Finally, let's get to why we started all this in the first place. Can JTBD replace personas entirely? Absolutely no. Jobs-to-be-done supporters say that personas have more in common than we might think. They say that a mother of three from the US posts photos to Instagram for the very same reason as a 20-year-old geek from China.

And it is true. As long as you focus on demographics rather than the psychographic aspect of personas. In his book called The Elements of User Experience, Jesse James Garrett says:

"Demographic profiles can be quite general… Psychographics often correlate strongly with demographics: people in the same age group, location, and income level often have similar attitudes. But in many cases demographically identical people have very different ways of seeing and interacting with the world. (Just think of everybody you went to high school with.) That’s why uncovering the psychographics of your users can give you insights you can’t get from demographics."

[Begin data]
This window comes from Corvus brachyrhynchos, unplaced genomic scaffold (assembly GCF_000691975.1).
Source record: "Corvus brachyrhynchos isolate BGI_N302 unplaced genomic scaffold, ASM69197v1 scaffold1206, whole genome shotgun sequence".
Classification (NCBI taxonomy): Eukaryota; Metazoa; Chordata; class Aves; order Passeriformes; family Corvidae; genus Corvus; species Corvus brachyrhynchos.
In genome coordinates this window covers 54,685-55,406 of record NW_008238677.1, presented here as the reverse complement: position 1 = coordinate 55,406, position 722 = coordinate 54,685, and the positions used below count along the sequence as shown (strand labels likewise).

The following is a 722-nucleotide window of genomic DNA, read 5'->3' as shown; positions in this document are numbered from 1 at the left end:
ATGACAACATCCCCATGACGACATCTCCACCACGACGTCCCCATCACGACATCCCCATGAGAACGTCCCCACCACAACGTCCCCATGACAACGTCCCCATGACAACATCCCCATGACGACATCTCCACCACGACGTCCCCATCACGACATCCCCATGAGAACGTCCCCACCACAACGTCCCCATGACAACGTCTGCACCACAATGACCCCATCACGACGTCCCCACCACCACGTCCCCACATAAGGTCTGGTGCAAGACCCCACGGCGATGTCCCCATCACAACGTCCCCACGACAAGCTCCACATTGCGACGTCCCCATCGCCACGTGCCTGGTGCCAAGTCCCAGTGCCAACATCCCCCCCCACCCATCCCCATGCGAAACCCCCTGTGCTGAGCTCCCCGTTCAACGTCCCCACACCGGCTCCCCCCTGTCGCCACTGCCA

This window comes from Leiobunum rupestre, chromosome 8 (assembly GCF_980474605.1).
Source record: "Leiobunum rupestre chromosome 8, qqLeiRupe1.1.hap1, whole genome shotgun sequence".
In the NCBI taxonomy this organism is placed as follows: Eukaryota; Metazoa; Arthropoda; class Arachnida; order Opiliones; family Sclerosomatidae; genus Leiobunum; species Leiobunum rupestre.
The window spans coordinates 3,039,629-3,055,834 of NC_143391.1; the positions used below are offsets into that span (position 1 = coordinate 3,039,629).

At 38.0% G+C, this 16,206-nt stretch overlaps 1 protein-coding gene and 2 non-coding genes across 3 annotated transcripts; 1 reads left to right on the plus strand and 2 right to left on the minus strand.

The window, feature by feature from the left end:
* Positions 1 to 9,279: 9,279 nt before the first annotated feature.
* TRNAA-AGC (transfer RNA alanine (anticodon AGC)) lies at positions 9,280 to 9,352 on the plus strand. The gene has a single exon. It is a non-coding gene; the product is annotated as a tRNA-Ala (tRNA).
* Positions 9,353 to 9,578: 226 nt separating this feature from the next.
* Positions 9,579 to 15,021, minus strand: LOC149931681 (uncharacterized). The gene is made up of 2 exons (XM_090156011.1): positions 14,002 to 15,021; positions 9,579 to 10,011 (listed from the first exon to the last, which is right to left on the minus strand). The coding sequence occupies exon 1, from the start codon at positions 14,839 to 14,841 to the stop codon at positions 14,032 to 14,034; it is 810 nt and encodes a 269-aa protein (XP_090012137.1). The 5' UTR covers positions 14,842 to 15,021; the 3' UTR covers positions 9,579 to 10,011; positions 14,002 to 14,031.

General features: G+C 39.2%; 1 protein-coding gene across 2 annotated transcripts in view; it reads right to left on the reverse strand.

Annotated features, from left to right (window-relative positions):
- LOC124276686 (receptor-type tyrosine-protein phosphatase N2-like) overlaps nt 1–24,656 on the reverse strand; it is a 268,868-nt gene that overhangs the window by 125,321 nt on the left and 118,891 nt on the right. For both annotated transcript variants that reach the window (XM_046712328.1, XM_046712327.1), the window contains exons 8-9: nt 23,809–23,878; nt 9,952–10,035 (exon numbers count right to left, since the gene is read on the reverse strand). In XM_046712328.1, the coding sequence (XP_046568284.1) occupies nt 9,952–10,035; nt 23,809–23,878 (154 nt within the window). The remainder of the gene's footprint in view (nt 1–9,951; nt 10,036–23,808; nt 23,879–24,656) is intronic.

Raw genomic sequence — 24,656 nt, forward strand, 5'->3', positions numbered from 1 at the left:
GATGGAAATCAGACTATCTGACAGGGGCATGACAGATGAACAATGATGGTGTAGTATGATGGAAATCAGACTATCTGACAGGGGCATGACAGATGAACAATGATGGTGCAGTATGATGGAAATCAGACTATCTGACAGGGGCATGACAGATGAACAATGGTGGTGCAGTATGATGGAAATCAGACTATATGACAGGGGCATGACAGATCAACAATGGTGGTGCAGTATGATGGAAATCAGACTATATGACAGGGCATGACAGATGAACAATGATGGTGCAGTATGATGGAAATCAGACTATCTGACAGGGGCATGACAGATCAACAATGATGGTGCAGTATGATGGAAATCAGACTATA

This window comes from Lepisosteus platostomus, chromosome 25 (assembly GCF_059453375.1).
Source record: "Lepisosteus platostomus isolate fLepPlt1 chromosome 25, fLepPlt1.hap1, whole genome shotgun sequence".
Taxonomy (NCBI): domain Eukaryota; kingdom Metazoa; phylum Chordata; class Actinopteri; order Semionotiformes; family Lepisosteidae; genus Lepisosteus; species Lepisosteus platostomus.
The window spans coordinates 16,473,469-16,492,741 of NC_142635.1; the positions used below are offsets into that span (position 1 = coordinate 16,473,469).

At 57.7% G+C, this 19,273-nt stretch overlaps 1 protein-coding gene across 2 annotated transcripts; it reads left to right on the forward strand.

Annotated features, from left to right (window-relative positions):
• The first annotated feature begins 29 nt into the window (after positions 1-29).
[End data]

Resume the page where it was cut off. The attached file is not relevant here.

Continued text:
There are other reasons why you can't replace personas with jobs to be done:

  • First, how can it be possible to design a UX strategy when all you got is JTBD? Without knowing your personas and their motivations and pain points, there is no way one can create a consistent experience.
  • A product may get the job done in the best possible way, but does it matter if no one knows about this product? Thus, you have to market your product. And how does one market something without knowing the target audience inside and out?
  • What if for one product there are many jobs that it can accomplish? A laptop is a great example. One persona wants a laptop to do video editing. Another web surfing. The list goes on.
  • Last but not least, personas already have a section called "Goals", which can easily be modified to be "Jobs to be Done". 🙂

By the way, here's what Alan Cooper says (both persona and JTBD supporters will find this whole thread worth reading):

jobs to be done personas

Wrapping up